Reverse transcription-PCR analysis. RNA was isolated using the RNeasy Protect kit (Qiagen) including a DNase digestion step using the RNase-free DNase kit (Qiagen). cDNA was subsequently obtained using the first-strand cDNA synthesis kit (Roche). The following sense and antisense primers, respectively, were used to amplify human CB1 (CGTGGGCAGCCTGTTCCTCA and CATGCGGGCTTGGTCTGG; 408-bp product), human CB2 (CGCCGGAAGCCCTCATACC and CCTCATTCGGGCCATTCCTG; 522-bp product), human p8 (GAAGAGAGGCAGGGAAGACA and CTGCCGTGCGTGTCTATTTA; 571-bp product), human TRB3 (GCCACTGCCTCCCGTCTTG and GCTGCCTTGCCCGAGTATGA; 538-bp product), human ATF-4 (AGTCGGGTTTGGGGGCTGAAG and TGGGGAAAGGGGAAGAGGTTGTAA; 436-bp product), and human glyceraldehyde-3-phosphate dehydrogenase (GAPDH; GGGAAGCTCACTGGCATGGCCTTCC and CATGTGGGCCATGAGGTCCACCAC; 322-bp product). PCR reactions were done using the following parameters: 95°C for 5 minutes, 94°C for 30 seconds, 57°C (CB1, CB2, p8, ATF-4, and GAPDH) or 52°C (TRB3) for 30 seconds, and 72°C for 1 minute followed by a final extension step of 72°C for 5 minutes. The number of cycles (25-26 cycles for ATF-4, 26-28 cycles for p8, 28-29 cycles for TRB3, 22-25 cycles for GAPDH, and 36-38 cycles for CB1 and CB2) was adjusted to allow detection in the linear range. Finally, PCR products were separated on 1.5% agarose gels.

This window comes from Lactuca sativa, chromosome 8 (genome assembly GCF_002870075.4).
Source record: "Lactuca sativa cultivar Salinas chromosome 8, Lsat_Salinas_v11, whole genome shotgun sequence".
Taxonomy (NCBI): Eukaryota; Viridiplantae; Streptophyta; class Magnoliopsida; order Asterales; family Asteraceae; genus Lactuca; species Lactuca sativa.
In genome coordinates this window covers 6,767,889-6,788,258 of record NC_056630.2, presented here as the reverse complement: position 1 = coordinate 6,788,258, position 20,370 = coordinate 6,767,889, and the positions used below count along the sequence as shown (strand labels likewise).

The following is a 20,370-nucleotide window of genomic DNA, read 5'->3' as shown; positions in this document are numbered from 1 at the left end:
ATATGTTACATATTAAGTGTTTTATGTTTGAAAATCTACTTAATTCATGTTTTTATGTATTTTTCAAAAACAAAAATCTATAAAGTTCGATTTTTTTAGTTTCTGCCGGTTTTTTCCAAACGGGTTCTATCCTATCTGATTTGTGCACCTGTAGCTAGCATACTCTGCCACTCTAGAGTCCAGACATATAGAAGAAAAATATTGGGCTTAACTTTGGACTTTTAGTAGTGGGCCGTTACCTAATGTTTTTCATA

Real-time quantitative PCR. cDNA was obtained with Transcriptor (Roche). TaqMan probes were obtained from Applied Biosystems (Foster City, CA). Amplifications were run in a 7900 Real-time PCR System (Applied Biosystems). Each value was adjusted by using 18S RNA levels as reference.
Human tumor samples. Pancreatic tumor samples were obtained from “Hopital Nord,” Marseille, France.
S.c. xenografts. Tumors were induced by s.c. injection of 20 × 106 MiaPaCa2 cells in PBS supplemented with 0.1% glucose in immunodeficient nude mice. When tumors reached an average size of 250 mm3, animals were assigned randomly to various groups and injected peritumorally for 15 days with THC (15 mg/kg/d), JWH (1.5 mg/kg/d), or vehicle in 100 μL of PBS supplemented with 5 mg/mL defatted and dialyzed bovine serum albumin (BSA). Tumors were measured with external caliper and volume was calculated as (4π/3) × (width/2)2 × (length/2).